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In the old times, my family members, the Boisson, had two jobs at once: they were both wine-makers and black-smiths. The name of our estate comes from this second profession, because the nails used to fix the shoe under the horse’s foot are called, in our regional language, “caboche”. It was, at the time, the nickname used to call the Boisson family. Only my father, Teophile, fatherless at age 3, could not learn the duty of a black-smith. On the other hand, his mother, who was in charge of the estate, raised him to love the vines and wine, and so he became a wine-maker as well, just like his ancestors. Still, he kept the nickname “caboche”. That is how the first bottles of the Domaine du Père Caboche appeared.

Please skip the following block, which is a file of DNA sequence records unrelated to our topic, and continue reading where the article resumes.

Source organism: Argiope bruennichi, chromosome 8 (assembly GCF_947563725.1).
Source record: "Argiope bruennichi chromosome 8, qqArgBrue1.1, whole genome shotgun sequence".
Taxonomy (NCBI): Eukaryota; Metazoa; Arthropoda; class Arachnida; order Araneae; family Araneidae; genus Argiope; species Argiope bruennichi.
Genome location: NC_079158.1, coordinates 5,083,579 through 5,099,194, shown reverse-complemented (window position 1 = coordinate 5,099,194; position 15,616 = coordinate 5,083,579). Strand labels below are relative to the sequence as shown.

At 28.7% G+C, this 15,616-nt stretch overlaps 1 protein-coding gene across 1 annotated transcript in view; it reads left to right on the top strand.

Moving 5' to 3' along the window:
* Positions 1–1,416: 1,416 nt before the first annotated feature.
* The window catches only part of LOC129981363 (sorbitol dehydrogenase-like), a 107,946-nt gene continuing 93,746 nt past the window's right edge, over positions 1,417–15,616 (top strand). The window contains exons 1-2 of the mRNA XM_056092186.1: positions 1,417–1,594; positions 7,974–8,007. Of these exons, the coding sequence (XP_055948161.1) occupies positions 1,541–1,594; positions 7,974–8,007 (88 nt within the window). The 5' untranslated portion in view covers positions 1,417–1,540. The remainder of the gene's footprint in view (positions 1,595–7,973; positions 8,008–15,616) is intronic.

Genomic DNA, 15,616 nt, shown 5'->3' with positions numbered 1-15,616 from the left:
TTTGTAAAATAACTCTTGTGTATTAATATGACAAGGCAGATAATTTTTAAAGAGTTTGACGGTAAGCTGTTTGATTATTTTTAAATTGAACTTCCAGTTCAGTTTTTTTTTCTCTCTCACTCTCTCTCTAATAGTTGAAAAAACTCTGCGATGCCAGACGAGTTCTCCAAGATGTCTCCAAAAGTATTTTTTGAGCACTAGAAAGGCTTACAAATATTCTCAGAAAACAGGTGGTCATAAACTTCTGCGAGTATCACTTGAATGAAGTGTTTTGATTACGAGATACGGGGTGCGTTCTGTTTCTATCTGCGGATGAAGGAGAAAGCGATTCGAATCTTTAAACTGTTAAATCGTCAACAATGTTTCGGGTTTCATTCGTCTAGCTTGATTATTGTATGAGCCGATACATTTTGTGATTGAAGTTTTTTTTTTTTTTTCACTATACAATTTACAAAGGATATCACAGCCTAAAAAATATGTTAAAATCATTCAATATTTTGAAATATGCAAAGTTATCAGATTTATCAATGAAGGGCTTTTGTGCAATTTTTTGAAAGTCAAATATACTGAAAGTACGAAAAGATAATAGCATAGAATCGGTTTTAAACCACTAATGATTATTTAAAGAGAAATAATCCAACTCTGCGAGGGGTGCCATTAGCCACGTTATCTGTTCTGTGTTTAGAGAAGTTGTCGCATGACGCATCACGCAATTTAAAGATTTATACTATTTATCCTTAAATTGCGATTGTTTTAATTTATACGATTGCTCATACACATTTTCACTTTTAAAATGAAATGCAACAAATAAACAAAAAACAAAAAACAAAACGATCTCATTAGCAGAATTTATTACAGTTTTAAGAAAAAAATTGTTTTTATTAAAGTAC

A long time before all this, our vineyard belonged to the Chambellan family. In 1777, my ancestor, Jean-Louis Boisson, married Elisabeth Chambellan and so became vine-grower in Châteauneuf du Pape. Since then, we have had parcels that have remained in the family, without there being any exchange or sale. The vines which are still there now are over 100 years old and produce an outstanding wine. The oldest parcel was planted in 1906. As a tribute and thanks to Elisabeth, we are today vine-growers from father to son and daughter.

Our domaine comes from a long line of passionate vine-growers who have transmitted their knowledge through generations. Today, I am proud to perpetrate this tradition with my children, Nicolas and Emilie, on an estate that has stayed within the family. We take great care of our vines, still in respect with tradition, and with concern for environment protection. The vinification and aging of our wines come from this counciousness, and they reflect to the best their soil and the vine-grower’s job.